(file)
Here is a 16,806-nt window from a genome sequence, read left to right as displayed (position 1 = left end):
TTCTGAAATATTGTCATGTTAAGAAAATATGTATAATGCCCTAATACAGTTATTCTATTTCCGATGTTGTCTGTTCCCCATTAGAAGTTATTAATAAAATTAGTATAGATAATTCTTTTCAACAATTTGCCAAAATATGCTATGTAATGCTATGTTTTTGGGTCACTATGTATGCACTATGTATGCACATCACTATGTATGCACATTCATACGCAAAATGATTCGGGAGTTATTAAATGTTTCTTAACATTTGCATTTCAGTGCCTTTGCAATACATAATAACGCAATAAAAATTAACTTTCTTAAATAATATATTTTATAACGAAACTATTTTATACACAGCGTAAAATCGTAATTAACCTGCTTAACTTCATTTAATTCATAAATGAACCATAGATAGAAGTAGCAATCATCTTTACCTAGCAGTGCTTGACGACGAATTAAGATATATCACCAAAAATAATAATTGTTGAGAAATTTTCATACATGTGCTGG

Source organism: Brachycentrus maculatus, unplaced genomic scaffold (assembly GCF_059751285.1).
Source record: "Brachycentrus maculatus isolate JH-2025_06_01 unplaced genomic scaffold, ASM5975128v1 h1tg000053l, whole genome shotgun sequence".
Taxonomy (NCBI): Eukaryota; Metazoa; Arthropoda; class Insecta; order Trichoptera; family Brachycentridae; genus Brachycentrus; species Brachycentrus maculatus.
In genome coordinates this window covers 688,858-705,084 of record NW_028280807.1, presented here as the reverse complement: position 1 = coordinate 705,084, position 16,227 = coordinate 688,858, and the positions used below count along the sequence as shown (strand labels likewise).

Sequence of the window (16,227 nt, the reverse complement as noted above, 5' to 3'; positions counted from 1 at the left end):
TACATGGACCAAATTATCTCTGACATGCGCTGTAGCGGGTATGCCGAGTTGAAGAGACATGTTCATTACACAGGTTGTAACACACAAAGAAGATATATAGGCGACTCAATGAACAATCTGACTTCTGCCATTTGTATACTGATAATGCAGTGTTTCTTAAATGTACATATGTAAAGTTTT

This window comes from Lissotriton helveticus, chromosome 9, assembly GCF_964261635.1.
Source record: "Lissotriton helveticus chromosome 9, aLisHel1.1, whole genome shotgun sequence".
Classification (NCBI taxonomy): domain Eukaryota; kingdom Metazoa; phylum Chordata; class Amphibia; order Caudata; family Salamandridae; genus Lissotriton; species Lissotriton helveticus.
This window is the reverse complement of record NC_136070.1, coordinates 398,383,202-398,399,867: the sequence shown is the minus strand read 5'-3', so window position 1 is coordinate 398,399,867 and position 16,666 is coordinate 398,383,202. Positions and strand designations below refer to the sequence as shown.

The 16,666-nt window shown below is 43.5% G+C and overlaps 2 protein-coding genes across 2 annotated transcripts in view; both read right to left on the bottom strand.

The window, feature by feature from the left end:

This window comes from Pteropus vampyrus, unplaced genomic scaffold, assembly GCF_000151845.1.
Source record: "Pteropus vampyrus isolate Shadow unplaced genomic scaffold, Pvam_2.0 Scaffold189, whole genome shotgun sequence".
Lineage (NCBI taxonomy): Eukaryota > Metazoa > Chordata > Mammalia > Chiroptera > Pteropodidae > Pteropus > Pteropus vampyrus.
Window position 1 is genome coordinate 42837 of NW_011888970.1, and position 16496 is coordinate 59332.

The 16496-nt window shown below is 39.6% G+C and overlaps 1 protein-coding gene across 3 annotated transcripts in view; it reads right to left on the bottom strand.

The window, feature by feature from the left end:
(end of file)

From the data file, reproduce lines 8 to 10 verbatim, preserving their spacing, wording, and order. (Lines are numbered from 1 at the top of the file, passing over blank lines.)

TACATGGACCAAATTATCTCTGACATGCGCTGTAGCGGGTATGCCGAGTTGAAGAGACATGTTCATTACACAGGTTGTAACACACAAAGAAGATATATAGGCGACTCAATGAACAATCTGACTTCTGCCATTTGTATACTGATAATGCAGTGTTTCTTAAATGTACATATGTAAAGTTTT

This window comes from Lissotriton helveticus, chromosome 9, assembly GCF_964261635.1.
Source record: "Lissotriton helveticus chromosome 9, aLisHel1.1, whole genome shotgun sequence".